Monday, October 5, 2020


Once, more than 40 years ago, I became so upset over a college friend's plan to get her mutt-dog pregnant so that her children could "experience the miracle of birth," that I stood up, told her I didn't want to see her again, and left.   And I never did see her again, although she made a few overtures over the years.   I have no idea what became of her, and have not wondered much about her, but I have wondered more than once about me, and what  made me snap like that.   Certainly, I considered that her plan to purposely impregnate a dog with no plan for the pups, in a world over-run with unwanted pets, was irresponsible at best, and I have not changed my mind about that.  She was, I thought, a selfish, silly woman, but there are many of those, and I did not view it as my job to chastise the rest of them.  I can't say, exactly, that I am sorry about shutting her out of my life.  But I am still surprised at the memory of my snap, and that fascinates and confuses me on some level.

A similar thing happened this week.  A childhood friend, someone I was close with in elementary school but only in Facebook contact since then, is a Trump supporter.  She and her posts are one of the reasons that I took myself off Facebook, to avoid ugly confrontation.   This week she sent me a sappy "meme" saying that we could respect one another's different opinions and still "play in the same sandbox."   She added the question, will you still play in the sandbox with me?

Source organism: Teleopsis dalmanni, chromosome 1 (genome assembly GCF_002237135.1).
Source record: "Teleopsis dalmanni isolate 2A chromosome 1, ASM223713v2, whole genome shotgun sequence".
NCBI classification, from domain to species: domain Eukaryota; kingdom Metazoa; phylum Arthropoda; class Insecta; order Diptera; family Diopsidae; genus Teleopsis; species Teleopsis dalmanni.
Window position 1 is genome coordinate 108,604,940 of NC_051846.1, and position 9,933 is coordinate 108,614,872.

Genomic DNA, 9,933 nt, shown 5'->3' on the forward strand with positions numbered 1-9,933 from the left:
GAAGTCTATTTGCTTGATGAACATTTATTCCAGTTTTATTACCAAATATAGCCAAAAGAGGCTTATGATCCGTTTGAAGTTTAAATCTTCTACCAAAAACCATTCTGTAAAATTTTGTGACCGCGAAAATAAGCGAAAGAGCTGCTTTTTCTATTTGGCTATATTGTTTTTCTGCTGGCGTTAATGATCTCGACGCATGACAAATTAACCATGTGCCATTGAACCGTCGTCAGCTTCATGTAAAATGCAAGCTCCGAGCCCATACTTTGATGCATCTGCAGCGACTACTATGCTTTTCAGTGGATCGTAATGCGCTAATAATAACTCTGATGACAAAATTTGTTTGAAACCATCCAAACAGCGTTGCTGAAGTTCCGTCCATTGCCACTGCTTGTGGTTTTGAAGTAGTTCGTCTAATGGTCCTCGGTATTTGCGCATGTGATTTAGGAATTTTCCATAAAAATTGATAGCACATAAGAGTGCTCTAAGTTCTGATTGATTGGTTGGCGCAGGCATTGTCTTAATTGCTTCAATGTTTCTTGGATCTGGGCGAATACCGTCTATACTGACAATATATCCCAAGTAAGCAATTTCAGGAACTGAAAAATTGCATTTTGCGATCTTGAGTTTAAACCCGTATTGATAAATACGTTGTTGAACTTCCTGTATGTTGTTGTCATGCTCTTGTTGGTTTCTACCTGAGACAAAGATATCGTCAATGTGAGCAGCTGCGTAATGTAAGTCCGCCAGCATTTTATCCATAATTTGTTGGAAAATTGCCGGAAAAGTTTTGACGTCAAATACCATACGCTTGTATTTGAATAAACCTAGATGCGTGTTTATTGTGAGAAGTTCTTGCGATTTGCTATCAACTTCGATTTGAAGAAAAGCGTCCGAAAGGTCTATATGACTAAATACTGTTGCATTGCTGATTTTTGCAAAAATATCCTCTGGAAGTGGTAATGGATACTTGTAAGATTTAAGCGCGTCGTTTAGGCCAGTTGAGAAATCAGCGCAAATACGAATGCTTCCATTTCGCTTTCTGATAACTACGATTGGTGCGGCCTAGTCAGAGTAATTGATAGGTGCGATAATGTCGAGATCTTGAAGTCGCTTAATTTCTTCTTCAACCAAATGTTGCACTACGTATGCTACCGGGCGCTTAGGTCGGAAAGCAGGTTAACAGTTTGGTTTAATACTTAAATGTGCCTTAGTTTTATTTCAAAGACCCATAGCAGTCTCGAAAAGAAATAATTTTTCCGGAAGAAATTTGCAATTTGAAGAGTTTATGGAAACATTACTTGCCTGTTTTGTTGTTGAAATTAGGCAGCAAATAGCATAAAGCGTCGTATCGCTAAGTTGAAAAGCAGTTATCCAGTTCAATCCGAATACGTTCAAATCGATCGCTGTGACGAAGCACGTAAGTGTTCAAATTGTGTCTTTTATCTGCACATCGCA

I could, and probably should have just ignored her text.  Instead,  I snapped.

I responded that Trump had, several times, supported and refused to condemn white supremacist groups.  I could not understand how my friend, herself part of a large Jewish family, could overlook or support that.   And I told her that I would no more play in a sandbox with a Trump supporter than with someone who had given  support to the death marches.

I suspect that the isolation is making me a bit dramatic.   Once again, I can't exactly say that I am sorry,  and I have no regrets about losing her friendship, but I am again bemused to have had such a BIG reaction to such a little irritation.

Perhaps it does not surprise you that I have not held onto any relationships from childhood or college?  I will be 71 years old next month. It is a good time to consider who I want to become, where I want my focus to be, going forward.   I am not sure whether it is time for me to become more tolerant or to speak out more forcefully.   There is, after all, a time honored tradition, at least in children's literature, of cranky old people in every culture; perhaps I should use this year to embrace it.

1 comment:

Barbara said...

I’m always amused and amazed at how similar we are. Maybe we are sisters from another mother. I have left relationships in just that way. What I’ve realized is that it really wasn’t the one thing that made me “snap,” but the accumulation of many things. The “snap” was that sound you hear when a straw breaks the camel’s back. I can grow weary of people’s pecadillos, and then something makes me decide to walk away for good. I can’t say I’ve ever regretted it. We grow and change. Sometimes we grow apart. Change is good.